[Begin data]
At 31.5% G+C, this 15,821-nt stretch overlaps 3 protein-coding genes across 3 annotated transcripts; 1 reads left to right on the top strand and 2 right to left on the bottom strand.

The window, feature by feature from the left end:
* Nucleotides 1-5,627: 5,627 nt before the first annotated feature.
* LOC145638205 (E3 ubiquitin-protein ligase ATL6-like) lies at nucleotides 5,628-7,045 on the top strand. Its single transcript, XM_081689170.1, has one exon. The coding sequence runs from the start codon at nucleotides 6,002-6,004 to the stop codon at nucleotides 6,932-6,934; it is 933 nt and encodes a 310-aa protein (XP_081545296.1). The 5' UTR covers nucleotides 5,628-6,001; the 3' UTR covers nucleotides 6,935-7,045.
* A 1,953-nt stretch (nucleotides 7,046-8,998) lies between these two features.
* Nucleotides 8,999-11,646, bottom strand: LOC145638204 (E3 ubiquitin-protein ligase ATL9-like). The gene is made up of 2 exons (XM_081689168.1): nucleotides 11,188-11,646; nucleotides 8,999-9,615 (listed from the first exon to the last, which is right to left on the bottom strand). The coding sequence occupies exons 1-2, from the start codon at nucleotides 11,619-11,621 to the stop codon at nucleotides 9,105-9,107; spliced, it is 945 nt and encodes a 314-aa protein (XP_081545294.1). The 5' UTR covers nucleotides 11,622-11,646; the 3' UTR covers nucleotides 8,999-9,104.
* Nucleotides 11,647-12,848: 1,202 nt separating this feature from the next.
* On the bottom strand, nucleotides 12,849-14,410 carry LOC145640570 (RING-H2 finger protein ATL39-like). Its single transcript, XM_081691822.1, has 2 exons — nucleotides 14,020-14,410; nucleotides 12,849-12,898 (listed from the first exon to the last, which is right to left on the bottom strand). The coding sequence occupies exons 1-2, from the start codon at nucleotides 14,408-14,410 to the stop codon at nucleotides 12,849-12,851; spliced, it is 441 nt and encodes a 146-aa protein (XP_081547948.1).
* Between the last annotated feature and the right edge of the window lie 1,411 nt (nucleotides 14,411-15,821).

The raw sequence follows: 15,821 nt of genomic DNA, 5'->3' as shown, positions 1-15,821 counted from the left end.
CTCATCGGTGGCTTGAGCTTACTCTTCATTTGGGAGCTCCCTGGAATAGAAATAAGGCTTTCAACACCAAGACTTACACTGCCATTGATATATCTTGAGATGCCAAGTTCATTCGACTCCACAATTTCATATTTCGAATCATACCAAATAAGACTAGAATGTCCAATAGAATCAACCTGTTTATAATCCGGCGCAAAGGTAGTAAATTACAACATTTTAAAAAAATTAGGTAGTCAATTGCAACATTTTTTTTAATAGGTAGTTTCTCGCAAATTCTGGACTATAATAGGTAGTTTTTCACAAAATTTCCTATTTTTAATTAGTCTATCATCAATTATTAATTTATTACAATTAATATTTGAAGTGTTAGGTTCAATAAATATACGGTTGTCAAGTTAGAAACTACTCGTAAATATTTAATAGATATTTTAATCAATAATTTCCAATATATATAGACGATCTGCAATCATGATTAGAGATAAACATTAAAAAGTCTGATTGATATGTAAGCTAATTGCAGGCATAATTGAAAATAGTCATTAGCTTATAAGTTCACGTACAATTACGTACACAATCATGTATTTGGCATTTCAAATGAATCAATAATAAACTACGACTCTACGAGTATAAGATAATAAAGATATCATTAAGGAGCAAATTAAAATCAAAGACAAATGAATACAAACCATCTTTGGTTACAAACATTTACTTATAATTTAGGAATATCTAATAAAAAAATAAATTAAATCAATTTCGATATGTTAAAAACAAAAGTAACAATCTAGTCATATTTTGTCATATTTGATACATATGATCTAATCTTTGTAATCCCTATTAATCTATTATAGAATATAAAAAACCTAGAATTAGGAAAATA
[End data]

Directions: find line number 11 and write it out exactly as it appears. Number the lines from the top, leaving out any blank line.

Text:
CTCATCGGTGGCTTGAGCTTACTCTTCATTTGGGAGCTCCCTGGAATAGAAATAAGGCTTTCAACACCAAGACTTACACTGCCATTGATATATCTTGAGATGCCAAGTTCATTCGACTCCACAATTTCATATTTCGAATCATACCAAATAAGACTAGAATGTCCAATAGAATCAACCTGTTTATAATCCGGCGCAAAGGTAGTAAATTACAACATTTTAAAAAAATTAGGTAGTCAATTGCAACATTTTTTTTAATAGGTAGTTTCTCGCAAATTCTGGACTATAATAGGTAGTTTTTCACAAAATTTCCTATTTTTAATTAGTCTATCATCAATTATTAATTTATTACAATTAATATTTGAAGTGTTAGGTTCAATAAATATACGGTTGTCAAGTTAGAAACTACTCGTAAATATTTAATAGATATTTTAATCAATAATTTCCAATATATATAGACGATCTGCAATCATGATTAGAGATAAACATTAAAAAGTCTGATTGATATGTAAGCTAATTGCAGGCATAATTGAAAATAGTCATTAGCTTATAAGTTCACGTACAATTACGTACACAATCATGTATTTGGCATTTCAAATGAATCAATAATAAACTACGACTCTACGAGTATAAGATAATAAAGATATCATTAAGGAGCAAATTAAAATCAAAGACAAATGAATACAAACCATCTTTGGTTACAAACATTTACTTATAATTTAGGAATATCTAATAAAAAAATAAATTAAATCAATTTCGATATGTTAAAAACAAAAGTAACAATCTAGTCATATTTTGTCATATTTGATACATATGATCTAATCTTTGTAATCCCTATTAATCTATTATAGAATATAAAAAACCTAGAATTAGGAAAATA